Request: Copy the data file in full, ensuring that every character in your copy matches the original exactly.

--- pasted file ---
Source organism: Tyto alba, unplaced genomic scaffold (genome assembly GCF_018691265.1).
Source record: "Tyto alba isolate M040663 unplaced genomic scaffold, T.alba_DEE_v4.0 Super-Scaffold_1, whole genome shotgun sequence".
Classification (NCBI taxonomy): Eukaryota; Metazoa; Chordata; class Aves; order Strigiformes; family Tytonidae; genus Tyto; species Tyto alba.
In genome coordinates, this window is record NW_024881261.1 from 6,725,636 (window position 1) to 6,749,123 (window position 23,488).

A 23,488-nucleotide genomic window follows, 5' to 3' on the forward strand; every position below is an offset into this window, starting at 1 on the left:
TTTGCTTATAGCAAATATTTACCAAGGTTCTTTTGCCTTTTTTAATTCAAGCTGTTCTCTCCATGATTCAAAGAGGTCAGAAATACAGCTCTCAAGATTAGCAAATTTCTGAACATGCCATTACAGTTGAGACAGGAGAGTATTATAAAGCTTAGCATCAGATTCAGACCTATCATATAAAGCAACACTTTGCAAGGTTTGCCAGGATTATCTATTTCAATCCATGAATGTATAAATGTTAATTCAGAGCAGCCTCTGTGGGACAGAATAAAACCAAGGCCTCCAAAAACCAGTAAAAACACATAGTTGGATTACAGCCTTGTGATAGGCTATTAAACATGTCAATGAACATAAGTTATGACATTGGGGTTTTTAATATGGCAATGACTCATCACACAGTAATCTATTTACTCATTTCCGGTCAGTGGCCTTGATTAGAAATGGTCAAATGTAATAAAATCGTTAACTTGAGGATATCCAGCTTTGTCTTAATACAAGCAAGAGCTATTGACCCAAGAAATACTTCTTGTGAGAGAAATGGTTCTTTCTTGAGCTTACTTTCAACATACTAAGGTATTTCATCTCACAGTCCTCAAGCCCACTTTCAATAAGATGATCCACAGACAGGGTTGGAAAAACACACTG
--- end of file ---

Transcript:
Source organism: Tyto alba, unplaced genomic scaffold (genome assembly GCF_018691265.1).
Source record: "Tyto alba isolate M040663 unplaced genomic scaffold, T.alba_DEE_v4.0 Super-Scaffold_1, whole genome shotgun sequence".
Classification (NCBI taxonomy): Eukaryota; Metazoa; Chordata; class Aves; order Strigiformes; family Tytonidae; genus Tyto; species Tyto alba.
In genome coordinates, this window is record NW_024881261.1 from 6,725,636 (window position 1) to 6,749,123 (window position 23,488).

A 23,488-nucleotide genomic window follows, 5' to 3' on the forward strand; every position below is an offset into this window, starting at 1 on the left:
TTTGCTTATAGCAAATATTTACCAAGGTTCTTTTGCCTTTTTTAATTCAAGCTGTTCTCTCCATGATTCAAAGAGGTCAGAAATACAGCTCTCAAGATTAGCAAATTTCTGAACATGCCATTACAGTTGAGACAGGAGAGTATTATAAAGCTTAGCATCAGATTCAGACCTATCATATAAAGCAACACTTTGCAAGGTTTGCCAGGATTATCTATTTCAATCCATGAATGTATAAATGTTAATTCAGAGCAGCCTCTGTGGGACAGAATAAAACCAAGGCCTCCAAAAACCAGTAAAAACACATAGTTGGATTACAGCCTTGTGATAGGCTATTAAACATGTCAATGAACATAAGTTATGACATTGGGGTTTTTAATATGGCAATGACTCATCACACAGTAATCTATTTACTCATTTCCGGTCAGTGGCCTTGATTAGAAATGGTCAAATGTAATAAAATCGTTAACTTGAGGATATCCAGCTTTGTCTTAATACAAGCAAGAGCTATTGACCCAAGAAATACTTCTTGTGAGAGAAATGGTTCTTTCTTGAGCTTACTTTCAACATACTAAGGTATTTCATCTCACAGTCCTCAAGCCCACTTTCAATAAGATGATCCACAGACAGGGTTGGAAAAACACACTG